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Neurosci Biobehav Rev. 1996 Winter;20(4):567-70.

Basic connectivity of the cerebral cortex and some considerations on the corpus callosum.

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Max-Planck-Institut für Biologische Kybernetik, Tübingen, Germany.


Studies on the connectivity of the cerebral cortex have lent strong support to the idea that the cortex is an associative network in which information is stored by ways of Hebbian cell assemblies. One of the main arguments for this is the elaborated system of cortico-cortical long-range connections which allows distant regions of the cortex to interact. Part of this system is the corpus callosum, which is responsible for the co-operation of the two cortical hemispheres. The following points are interesting with regard to interhemispheric co-operation: (1) the callosal system includes fewer neurons than the system of intrahemispheric long-range connections; (2) the mirror image activity induced by the callosal system may be advantageous for the ignition of cell assemblies; (3) the fibres of the corpus callosum differ considerably in thickness, which may be considered as anatomical evidence for more direct co-operation of the two hemispheres in some tasks rather than in others; and (4) a complex relationship between brain size and fibre thickness becomes evident in the corpus callosum, in which only some fibres seem to compensate for the longer conduction times in larger brains.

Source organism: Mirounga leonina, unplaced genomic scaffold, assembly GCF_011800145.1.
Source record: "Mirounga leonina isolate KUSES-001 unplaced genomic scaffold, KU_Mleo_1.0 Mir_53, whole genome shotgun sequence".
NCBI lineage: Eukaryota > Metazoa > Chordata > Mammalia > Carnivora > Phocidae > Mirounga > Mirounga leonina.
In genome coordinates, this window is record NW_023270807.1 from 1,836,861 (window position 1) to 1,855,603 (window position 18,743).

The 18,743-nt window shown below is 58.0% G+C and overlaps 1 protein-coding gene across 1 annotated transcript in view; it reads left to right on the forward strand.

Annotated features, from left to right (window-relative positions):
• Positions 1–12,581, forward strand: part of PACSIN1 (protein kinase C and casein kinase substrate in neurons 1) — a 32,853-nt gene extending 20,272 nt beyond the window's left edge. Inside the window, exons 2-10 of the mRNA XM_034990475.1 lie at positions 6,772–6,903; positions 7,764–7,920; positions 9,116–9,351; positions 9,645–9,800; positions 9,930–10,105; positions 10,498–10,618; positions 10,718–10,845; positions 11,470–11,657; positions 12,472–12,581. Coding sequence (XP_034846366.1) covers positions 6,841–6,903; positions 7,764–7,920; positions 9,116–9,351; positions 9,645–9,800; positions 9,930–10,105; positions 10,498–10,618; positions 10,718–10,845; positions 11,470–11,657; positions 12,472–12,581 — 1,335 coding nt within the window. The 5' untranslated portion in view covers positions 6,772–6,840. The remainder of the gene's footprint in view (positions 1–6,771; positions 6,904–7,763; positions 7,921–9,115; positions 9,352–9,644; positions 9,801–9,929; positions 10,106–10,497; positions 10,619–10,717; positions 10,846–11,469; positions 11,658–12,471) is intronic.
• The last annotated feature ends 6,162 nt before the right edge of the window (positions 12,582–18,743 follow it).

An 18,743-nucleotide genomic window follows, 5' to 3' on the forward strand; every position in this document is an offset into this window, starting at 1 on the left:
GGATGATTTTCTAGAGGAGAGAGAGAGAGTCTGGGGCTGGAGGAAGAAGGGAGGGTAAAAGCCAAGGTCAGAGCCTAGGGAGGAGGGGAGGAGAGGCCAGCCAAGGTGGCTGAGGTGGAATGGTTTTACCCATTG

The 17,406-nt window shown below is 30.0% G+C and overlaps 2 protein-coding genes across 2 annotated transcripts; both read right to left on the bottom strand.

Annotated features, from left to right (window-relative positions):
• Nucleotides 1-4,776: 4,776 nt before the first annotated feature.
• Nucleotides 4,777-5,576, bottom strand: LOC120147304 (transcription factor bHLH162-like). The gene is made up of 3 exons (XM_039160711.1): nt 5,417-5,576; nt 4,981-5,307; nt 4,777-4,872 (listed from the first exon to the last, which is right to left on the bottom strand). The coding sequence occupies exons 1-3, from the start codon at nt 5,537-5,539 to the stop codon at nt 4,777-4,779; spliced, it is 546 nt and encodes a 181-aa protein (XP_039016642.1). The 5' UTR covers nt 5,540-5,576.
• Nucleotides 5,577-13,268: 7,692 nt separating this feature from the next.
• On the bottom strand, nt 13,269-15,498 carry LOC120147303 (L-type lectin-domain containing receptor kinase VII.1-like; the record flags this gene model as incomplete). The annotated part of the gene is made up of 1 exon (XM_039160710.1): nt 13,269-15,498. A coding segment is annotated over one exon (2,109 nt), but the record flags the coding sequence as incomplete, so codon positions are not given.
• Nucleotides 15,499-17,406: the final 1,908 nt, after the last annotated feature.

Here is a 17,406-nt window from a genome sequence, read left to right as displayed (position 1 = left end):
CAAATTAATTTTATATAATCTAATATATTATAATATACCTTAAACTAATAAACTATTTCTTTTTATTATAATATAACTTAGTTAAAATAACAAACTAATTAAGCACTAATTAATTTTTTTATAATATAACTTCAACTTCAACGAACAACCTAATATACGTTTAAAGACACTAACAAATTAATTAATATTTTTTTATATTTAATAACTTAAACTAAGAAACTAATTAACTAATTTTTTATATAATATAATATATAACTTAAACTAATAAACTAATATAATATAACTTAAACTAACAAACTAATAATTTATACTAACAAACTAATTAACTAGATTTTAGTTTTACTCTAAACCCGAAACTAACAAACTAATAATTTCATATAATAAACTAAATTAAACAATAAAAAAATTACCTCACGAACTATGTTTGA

[Indexed for MEDLINE]

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